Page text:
So is A+W’s “Better Beef” campaign making your blood boil with its implicit insult to the way your cattle are raised?
Or is it making you salivate with the possibility of a new premium cattle market developing?
Is it making you think you might give A+W a try again, after years of neglecting it?
Is it making you wonder if the Teen Burgers are going to be “better?”
Or do you just not get why many in the farm community are getting their gitches in knots over this whole thing?
Me, I’m interested and amused in the issue – actually I’m fascinated – because it’s rather fun to have an issue outraging and upsetting lots of us that is based on fast food. (Yes, I know, this is deadly serious for producers of commercial cattle and beef, but I keep giggling because I can’t stop thinking of the Root Bear and that majorette from the 1970s commercial. And that dumb music.) Obviously the Better Beef campaign’s “Ethically and sustainably farmed,” line suggests regular cattle and beef might not be so, so there is legitimate reason for folks to sense an implicit insult to what they do.
It’s a fascinating test case of how much the fast food consumer cares about the nutritional content of fast food. I’ll bet all the major fast food providers are watching the launch and success/failure of this A+W campaign. A+W has admitted they will have to import some of the meat to supply their “Better” burgers, so it won’t be possible for every burger chain to immediately do a copycat move even if they want to, I imagine.
And will any of the substantial chains want to follow suit? How much do people really care about minor elements of cattle raising that don’t – according to most of the science we have – affect the healthiness of the meat?
To get a sense of how reasonable, sensible people view this issue, I did a non-scientific poll of a couple of the mothers of kids at my kids school, as we stood around by the playground allowing the young ones to frolic in these beautiful autumn days. The women I asked were smart, informed, sensible moms who take their kids’ health seriously, but aren’t flakey or given to extremist views on nutrition.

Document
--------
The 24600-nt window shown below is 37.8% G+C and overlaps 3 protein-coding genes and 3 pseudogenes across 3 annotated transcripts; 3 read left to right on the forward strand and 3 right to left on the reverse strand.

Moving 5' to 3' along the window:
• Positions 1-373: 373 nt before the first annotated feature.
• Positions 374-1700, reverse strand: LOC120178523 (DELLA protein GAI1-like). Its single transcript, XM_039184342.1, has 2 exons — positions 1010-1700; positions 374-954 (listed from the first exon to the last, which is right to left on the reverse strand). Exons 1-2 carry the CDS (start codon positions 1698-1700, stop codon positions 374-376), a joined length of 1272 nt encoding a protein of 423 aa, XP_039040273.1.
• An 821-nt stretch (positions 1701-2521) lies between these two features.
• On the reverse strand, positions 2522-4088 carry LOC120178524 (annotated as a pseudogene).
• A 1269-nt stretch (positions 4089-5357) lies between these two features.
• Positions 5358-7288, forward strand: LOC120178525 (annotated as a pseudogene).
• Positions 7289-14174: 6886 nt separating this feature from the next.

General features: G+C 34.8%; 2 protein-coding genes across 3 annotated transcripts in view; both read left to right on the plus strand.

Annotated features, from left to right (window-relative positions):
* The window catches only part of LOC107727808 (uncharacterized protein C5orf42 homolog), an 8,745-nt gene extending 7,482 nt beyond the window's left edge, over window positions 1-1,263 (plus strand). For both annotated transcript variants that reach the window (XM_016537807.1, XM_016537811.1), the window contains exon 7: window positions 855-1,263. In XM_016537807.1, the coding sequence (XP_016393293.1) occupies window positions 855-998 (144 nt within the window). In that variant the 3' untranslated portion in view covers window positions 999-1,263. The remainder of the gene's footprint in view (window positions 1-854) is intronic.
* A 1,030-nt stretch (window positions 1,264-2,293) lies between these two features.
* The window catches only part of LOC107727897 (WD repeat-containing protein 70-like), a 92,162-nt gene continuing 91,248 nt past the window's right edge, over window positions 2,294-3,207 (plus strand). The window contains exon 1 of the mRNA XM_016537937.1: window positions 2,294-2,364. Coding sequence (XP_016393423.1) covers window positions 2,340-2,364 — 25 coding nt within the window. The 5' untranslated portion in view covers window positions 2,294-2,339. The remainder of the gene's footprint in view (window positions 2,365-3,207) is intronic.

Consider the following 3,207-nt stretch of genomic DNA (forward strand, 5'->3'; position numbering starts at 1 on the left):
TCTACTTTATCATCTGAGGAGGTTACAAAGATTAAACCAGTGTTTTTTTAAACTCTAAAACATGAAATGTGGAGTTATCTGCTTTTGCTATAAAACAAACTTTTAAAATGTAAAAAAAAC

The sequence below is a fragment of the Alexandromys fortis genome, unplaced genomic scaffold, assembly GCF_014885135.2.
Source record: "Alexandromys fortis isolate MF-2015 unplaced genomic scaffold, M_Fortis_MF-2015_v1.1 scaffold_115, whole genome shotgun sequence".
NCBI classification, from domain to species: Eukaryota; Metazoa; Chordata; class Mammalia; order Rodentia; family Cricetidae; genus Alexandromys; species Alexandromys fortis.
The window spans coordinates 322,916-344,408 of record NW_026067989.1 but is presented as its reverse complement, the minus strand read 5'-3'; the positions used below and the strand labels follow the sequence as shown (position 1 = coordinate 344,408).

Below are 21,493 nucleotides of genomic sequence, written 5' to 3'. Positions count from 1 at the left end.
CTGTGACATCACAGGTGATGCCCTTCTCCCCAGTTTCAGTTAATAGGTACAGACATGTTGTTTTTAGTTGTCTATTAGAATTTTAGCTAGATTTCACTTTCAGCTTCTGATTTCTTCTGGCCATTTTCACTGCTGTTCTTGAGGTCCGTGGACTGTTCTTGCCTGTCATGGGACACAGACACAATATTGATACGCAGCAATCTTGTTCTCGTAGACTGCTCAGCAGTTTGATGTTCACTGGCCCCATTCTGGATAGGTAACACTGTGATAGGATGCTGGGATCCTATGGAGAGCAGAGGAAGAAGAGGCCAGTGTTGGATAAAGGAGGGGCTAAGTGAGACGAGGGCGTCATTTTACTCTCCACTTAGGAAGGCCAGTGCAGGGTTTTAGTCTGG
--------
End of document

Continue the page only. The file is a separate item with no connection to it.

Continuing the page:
What surprised me was how remarkably similar their views were. Here’s how I’d sum them up:
1) They don’t tend to feed their kids burgers, fries and soft drinks because that is not a generally healthy choice for kids, so they’re not really likely to have to think about this much;
2) If they were going to buy their kids a burger meal at a fast food restaurant, they would consider the antibiotic-free, preservative-free element as a good thing compared to other burgers;
3) If they were going to buy their kids a fast food meal, they would probably be in a rush, so in that situation these minor differences probably wouldn’t mean that big a deal to them, and they wouldn’t drive across town to favour A+W over another burger chain;
4) Don’t other fast food chains do better salads? They would probably go to one of those if they had a choice.
And they wondered if anyone who’s a big fast food consumer really cares much at all about nutrition, health, methods of livestock-raising.
All good points, I thought, and I guess we’ll see how this campaign turns out and if other chains follow suit.
There’s no question that people today care much more about the nutritional content of the food they eat and the way the livestock were raised. But whether that applies to meals of greasy burgers, French fries and soft drinks is a fascinating question we’re going to get to watch be answered.
Is there a market there? Watch and find out.